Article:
Birth of a Nation hasn’t historically been considered a monster movie by conventional genre classification, but its horrific impact on American history can’t be overstated: revitalizing the Ku Klux Klan and inspiring racists across America to engage in unspeakable violence. Clark’s Nebula and Locus-Award winning novella turns the metaphor literal, with the film functioning as an actual demon-summoning ritual—and features an incredible crew of bad-ass bootlegging sword-wielding Black women demon slayers cleaning up after D.W. Griffith’s cinematic monstrosity (which was screened at the White House! And became the first blockbuster! And created the feature film as we know it—proving that racism has been built into the very DNA of Hollywood storytelling from the start). Speaking as a former Cinema Studies major, it was profoundly satisfying to see this odious icon of movie-making treated like the toxic monstrosity that it is.
IT by Stephen King
Pennywise is an original creation, but King’s (canonically-female) monster takes on the form of whatever scares you the most: so of course she shows up as the Gill-Man from Creature from the Black Lagoon, and Karloff’s iconic Frankenstein, and even the title character from I Was a Teenage Werewolf!, complete with letterman’s jacket. It’s a powerful illustration of the way movie monsters mold our fears and shape our entire identities when we’re growing up–and Pennywise would go on to become an iconic movie monster (and formative fear) for a whole new generation, which is why this book is—for my money—the greatest horror novel (I just wish there wasn’t THAT ONE SCENE (if you know the book you know the one I mean (why Stephen why))).
The Strange Case of the Alchemist’s Daughter by Theodora Goss
This brilliant fast-paced romp plays fast and loose with OPIP (Other People’s Intellectual Property… you know… like the song?), for an exhilarating story that finally centers the women who were pushed to the sides of (or were completely absent from) the most genre-defining monster tales and movies: Dr. Jekyll’s daughter Mary, Justine (“The Bride”) Frankenstein, Dr. Moreau’s creation Catherine, Beatrice from Rappaccini’s Daughter, Lucinda Van Helsing, and more. And while the mad scientists and misunderstood geniuses of the source texts were lone wolves haunting remote castles and islands, the true feminist power of the women who populate Goss’s brilliant book (the first in a must-read trilogy) lies in the strength they find in community and collaboration.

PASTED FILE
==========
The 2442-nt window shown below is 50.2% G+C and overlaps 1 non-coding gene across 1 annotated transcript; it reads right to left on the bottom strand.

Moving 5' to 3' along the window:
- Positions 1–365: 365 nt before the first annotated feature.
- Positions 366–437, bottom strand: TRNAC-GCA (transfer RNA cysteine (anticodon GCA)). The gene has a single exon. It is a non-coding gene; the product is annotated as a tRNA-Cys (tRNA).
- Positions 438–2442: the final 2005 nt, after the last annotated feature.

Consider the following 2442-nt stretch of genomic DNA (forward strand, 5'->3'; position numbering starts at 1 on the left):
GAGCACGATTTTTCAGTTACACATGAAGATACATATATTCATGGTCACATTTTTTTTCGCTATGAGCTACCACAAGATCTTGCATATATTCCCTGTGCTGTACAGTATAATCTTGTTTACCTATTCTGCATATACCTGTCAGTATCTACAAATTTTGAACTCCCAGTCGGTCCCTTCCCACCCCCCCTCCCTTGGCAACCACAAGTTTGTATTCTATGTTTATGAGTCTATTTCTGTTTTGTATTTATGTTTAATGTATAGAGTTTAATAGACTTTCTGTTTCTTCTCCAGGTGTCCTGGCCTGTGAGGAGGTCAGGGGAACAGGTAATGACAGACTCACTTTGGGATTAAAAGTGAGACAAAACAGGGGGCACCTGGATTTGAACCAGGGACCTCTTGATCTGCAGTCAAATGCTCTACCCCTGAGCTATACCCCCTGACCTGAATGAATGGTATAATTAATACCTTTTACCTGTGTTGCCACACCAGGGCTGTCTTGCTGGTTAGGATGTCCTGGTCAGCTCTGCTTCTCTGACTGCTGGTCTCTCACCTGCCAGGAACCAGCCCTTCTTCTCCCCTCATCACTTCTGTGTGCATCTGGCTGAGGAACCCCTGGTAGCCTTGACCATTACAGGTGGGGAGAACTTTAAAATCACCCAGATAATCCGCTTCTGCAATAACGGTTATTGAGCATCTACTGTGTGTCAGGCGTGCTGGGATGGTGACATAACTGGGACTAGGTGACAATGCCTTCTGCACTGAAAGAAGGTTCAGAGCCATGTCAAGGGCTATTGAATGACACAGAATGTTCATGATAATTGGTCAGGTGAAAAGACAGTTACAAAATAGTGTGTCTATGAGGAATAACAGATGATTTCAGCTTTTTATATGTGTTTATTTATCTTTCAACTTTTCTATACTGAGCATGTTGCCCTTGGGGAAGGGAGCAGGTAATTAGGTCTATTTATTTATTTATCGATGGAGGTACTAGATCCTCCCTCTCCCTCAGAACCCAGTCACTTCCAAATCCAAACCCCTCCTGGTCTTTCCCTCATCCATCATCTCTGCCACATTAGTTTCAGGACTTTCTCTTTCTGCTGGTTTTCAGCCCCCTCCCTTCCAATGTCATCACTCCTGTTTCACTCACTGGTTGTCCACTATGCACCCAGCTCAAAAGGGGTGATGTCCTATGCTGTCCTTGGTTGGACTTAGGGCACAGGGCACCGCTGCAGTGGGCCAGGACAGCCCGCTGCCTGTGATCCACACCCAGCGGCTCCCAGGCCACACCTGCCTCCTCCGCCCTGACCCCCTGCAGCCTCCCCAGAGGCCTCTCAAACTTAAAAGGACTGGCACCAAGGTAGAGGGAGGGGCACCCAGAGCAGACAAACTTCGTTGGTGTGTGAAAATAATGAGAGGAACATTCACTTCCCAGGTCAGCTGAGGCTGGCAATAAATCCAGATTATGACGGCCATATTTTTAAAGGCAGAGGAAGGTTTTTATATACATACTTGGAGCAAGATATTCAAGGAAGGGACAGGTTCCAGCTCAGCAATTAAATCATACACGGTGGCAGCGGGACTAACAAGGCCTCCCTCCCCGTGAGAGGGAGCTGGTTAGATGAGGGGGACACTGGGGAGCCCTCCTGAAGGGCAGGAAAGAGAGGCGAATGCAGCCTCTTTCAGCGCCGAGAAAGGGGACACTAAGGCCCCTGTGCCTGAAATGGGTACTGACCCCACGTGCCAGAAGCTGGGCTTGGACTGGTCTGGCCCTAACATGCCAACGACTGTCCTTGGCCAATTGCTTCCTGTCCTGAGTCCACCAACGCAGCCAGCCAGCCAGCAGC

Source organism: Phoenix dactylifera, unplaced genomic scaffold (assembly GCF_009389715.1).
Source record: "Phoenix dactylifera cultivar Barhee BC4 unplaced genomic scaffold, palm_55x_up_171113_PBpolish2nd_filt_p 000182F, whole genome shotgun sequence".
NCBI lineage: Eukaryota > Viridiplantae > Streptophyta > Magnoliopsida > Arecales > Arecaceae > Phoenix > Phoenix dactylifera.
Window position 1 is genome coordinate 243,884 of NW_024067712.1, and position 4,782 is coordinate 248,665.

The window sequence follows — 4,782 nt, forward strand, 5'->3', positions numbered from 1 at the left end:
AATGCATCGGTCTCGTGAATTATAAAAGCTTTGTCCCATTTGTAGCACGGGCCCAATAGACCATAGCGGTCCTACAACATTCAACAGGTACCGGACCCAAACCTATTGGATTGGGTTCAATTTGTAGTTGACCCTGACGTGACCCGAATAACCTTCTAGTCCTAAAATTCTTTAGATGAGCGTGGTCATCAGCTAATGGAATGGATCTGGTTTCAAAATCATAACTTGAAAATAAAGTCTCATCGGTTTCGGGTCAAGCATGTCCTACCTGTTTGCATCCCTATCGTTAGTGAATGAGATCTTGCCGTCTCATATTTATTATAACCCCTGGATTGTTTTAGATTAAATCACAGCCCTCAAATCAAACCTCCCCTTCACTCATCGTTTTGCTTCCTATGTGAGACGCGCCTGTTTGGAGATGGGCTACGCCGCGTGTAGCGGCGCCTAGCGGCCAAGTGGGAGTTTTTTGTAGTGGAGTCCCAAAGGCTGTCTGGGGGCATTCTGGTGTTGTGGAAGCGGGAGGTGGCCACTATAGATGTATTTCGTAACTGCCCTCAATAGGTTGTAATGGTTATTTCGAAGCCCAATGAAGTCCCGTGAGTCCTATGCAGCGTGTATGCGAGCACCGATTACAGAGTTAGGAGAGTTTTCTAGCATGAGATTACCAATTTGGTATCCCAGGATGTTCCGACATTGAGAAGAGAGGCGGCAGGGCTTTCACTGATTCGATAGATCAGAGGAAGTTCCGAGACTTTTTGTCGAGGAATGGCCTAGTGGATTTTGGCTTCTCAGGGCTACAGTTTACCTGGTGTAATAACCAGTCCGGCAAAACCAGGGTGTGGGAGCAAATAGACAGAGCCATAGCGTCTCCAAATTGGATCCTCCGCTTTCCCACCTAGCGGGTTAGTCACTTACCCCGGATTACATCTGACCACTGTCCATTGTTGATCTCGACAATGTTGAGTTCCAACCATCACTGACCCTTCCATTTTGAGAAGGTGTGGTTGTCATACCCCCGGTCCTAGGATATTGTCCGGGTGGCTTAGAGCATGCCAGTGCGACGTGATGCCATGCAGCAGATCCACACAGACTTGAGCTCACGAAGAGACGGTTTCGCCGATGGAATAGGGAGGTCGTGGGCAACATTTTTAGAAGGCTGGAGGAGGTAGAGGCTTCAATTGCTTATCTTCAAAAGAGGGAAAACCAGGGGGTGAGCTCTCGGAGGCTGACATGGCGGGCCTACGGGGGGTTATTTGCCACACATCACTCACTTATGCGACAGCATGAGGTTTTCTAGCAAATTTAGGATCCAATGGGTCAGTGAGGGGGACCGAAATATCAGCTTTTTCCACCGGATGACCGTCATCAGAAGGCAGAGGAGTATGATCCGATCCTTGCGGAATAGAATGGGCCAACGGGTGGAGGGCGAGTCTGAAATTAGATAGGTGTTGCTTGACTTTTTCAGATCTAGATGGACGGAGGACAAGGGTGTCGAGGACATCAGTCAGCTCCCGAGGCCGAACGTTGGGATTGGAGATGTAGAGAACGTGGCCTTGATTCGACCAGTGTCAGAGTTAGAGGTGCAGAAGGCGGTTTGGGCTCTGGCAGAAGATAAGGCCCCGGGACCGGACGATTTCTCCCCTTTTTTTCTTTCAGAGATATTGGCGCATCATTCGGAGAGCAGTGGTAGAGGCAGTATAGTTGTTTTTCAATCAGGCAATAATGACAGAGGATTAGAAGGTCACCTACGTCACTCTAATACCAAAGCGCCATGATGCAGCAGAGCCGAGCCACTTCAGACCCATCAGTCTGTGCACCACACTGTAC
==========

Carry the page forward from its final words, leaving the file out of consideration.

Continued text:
“The Things” by Peter Watts (Collected in Beyond the Rift)
Reimagining John Carpenter’s 1982 masterpiece The Thing from the point of view of the bloodthirsty shapeshifting alien, Watts made it into a harrowing send-up of the colonialist mentality: the Thing is incapable of seeing what makes its victims unique or different or special, and perceives only “thinking cancers” that must be brutally subjugated. It preserves everything that’s scary and horrific about the movie, while adding a deeper layer that digs into questions the film had neither the space nor the chutzpah to tackle.
This story rocked my world. And it gave me permission to go there myself, with my own (super gay) The Thing fanfic, “Things With Beards” (which, NBD, was a nominee for the Nebula and the Shirley Jackson Awards).
So go read Watts’ story! AND THEN READ ALL OF THESE BOOKS. And then go watch some great monster movies, and get inspired to write your own masterpiece monster mash-up.
Sam J. Miller is the Nebula-Award-winning author of The Art of Starving (an NPR best of the year) and Blackfish City (a best book of the year for Vulture, Entertainment Weekly, and more). A recipient of the Shirley Jackson Award and a graduate of the Clarion Writers’ Workshop, Sam’s short stories have been nominated for the World Fantasy, Theodore Sturgeon, and Locus Awards, and reprinted in dozens of anthologies. A community organizer by day, he lives in New York City. His latest novel, The Blade Between, is available from Ecco.